America's conservative Christians have felt mocked by modern art for a long time. There is still contention about the "Sensation" New York exhibition with works of the British Avant-garde. The most offensive, for conservative critics, is Chris Ofili's presentation of the Virgin Mary, surrounded by elephant dung. "Putting the Holy Family in a town square is forbidden; defacing Mary with dung is not only permitted, but financed with tax dollars," scolds Gary Bauer, a former domestic politics advisor to Ronald Reagan and today Republican presidential candidate for the religious right.
Bauer has published a list of anti-Catholic works of art. One gallery in New Hampshire shows a painting in which frogs in swimming trunks are participating in the Last Supper. A high school in Pennsylvania owns a painting which shows an SS man and a minister standing on a Jewish Holocaust victim. The rock band "Rotting Christ" is on Bauer's list, along with a theater play called "Corpus Christi."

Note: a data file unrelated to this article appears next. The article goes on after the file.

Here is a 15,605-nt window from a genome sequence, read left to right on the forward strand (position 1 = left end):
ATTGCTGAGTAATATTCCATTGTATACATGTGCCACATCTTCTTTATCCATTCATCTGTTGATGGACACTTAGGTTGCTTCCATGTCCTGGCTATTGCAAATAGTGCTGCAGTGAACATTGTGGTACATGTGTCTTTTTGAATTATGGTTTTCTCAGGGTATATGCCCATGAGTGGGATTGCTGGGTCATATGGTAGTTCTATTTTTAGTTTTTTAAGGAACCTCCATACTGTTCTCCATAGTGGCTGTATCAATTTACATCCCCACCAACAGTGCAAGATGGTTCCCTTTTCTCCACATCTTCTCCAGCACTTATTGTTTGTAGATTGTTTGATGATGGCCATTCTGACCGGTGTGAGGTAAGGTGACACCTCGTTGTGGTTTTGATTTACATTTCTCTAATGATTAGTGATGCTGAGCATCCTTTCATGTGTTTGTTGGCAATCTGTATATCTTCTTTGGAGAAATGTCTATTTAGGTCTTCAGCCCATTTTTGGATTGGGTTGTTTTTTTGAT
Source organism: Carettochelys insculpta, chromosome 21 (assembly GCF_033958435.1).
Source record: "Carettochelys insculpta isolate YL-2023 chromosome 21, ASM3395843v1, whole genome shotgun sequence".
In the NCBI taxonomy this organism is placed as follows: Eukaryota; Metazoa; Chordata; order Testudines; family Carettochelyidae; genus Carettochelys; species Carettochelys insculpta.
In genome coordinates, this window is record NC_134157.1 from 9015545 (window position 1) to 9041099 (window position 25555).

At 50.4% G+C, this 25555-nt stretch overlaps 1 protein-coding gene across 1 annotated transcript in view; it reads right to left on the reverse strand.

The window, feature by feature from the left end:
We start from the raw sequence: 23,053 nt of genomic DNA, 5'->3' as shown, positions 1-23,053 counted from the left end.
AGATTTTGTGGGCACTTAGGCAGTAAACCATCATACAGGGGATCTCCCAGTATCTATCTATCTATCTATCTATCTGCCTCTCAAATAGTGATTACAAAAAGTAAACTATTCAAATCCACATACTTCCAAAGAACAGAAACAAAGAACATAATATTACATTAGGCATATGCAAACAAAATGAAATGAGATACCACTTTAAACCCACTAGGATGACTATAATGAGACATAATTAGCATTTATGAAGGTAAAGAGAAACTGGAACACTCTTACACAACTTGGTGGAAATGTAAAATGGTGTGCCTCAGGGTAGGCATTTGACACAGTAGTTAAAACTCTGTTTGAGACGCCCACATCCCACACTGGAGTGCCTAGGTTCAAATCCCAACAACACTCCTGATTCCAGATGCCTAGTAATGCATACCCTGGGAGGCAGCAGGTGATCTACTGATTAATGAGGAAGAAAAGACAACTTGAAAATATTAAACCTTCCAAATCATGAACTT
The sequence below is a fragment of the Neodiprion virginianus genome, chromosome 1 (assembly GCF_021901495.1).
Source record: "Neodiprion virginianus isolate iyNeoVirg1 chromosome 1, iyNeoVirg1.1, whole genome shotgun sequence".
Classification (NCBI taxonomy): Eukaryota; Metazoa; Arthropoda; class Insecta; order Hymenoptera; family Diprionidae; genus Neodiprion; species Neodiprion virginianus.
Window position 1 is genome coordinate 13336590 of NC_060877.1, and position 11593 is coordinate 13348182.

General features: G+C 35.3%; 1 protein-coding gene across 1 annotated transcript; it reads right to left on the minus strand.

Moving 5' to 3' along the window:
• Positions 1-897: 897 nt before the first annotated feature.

Bauer's central argument runs: "Jewish or Islamic symbols would never be made the laughing stock in a similar way with excrement or by pornographic presentations." The small man with the bug eyes sees radical secularists and the liberal elite at work. William Donohue, President of the Catholic League for Religious and Civil Rights, has diagnosed a similar fluctuation: "Anti-Catholic fanaticism is not being carried out by the same groups as it was before. It is not just the fringe groups like the Ku Klux Klan or Protestant radicals. Today, anti-Catholicism is the consensus of the establishment and its institutions."
Evangelical Christians and traditional Catholics see anti-Catholicism as the last officially sanctioned prejudice which exists in the USA. And they are not timid about drawing drastic parallels. "Derision of Catholicism has turned into the anti-Semiticism of the liberal elite," Bauer believes. He compares the situation with the suppression of religion in China and in the former East Bloc.